The Canola Council of Canada recommends blackleg scouting a week or two before straight cutting or swathing. Don’t wait more than a week after harvest, the Council advises, or plants may be too decomposed to pick out symptoms.
While scouting, pull plants and clip stems below ground level. Black discolouration in the stem’s cross section is a sign of blackleg. Rate the severity on a scale of zero to five. Zero means no discolouration. A two means 26 to 50 per cent of the cross section is discoloured. Five means blackleg has killed the plant and the stem is fully discoloured.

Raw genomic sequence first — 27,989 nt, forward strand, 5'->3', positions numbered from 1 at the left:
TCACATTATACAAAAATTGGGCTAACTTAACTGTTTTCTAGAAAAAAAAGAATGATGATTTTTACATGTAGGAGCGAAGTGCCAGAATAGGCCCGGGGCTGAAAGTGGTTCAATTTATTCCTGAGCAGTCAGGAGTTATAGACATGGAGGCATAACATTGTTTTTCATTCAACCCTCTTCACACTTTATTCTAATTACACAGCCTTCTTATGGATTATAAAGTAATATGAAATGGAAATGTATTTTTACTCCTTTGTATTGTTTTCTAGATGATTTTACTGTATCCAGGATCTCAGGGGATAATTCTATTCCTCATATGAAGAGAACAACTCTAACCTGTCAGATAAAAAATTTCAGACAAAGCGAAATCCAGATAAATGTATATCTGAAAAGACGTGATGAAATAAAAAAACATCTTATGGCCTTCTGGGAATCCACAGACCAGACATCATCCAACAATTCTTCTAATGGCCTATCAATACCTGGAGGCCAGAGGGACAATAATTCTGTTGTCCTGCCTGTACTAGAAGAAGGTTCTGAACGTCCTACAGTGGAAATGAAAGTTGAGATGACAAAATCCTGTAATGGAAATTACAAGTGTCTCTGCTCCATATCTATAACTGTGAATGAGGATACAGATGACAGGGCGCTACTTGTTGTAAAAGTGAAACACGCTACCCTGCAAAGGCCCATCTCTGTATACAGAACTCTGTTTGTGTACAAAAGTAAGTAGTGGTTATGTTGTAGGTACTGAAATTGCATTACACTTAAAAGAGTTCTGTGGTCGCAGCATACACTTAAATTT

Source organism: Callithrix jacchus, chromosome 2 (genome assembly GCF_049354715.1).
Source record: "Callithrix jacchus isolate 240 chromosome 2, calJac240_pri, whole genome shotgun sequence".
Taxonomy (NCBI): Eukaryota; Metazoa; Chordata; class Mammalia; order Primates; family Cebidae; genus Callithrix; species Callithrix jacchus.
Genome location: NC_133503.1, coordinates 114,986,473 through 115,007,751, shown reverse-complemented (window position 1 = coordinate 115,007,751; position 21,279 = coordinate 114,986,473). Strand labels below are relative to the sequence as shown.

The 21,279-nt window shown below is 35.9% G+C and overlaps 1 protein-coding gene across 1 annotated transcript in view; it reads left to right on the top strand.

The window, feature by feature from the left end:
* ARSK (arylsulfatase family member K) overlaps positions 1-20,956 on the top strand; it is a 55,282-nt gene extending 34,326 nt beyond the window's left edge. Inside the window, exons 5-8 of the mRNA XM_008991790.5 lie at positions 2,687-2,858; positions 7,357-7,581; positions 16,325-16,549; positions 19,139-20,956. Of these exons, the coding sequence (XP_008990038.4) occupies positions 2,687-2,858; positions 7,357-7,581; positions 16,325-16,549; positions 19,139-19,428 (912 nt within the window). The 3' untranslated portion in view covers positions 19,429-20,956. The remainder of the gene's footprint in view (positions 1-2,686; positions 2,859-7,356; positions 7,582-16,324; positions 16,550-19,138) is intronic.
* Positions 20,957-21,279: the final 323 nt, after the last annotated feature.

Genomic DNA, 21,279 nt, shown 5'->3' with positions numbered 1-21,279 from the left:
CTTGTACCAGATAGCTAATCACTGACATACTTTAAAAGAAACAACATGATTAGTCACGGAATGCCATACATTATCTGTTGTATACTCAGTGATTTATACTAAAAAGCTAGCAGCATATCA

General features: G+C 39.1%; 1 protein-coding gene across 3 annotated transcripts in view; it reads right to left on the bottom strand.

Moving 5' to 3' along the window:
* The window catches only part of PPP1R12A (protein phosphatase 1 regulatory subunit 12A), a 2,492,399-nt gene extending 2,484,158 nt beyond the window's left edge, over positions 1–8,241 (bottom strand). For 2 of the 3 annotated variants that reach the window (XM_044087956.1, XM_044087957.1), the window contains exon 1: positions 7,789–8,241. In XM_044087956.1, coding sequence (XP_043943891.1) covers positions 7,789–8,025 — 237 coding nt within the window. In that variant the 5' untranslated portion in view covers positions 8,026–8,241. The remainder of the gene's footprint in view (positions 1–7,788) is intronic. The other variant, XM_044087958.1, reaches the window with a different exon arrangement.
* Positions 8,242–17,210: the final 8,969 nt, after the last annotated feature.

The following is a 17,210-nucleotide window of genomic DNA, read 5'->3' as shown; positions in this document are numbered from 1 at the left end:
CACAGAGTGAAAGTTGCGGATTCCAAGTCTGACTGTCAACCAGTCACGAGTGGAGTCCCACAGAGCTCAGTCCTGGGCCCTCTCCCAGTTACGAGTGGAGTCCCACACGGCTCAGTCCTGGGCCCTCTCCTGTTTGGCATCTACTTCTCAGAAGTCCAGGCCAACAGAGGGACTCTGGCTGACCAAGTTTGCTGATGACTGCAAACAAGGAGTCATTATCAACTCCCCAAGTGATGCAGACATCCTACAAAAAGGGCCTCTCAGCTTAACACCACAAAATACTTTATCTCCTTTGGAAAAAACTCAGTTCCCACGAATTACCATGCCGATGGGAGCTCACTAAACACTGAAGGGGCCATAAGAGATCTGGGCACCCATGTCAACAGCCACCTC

Check a few sites in each field. Pull a few random plants at each site. If blackleg severity averages 1.5 or more, resistance is likely breaking down in that field.
If resistance is breaking, farmers should move to a one-in-four canola rotation, the Council states. Farmers can also use varieties known to have different blackleg resistance genes, the Council adds. Fungicides may have some yield benefit if resistance has eroded, the Council states in an April 2015 edition of CanolaWatch.
For more information on blackleg, visit www.canolawatch.org and search “blackleg.”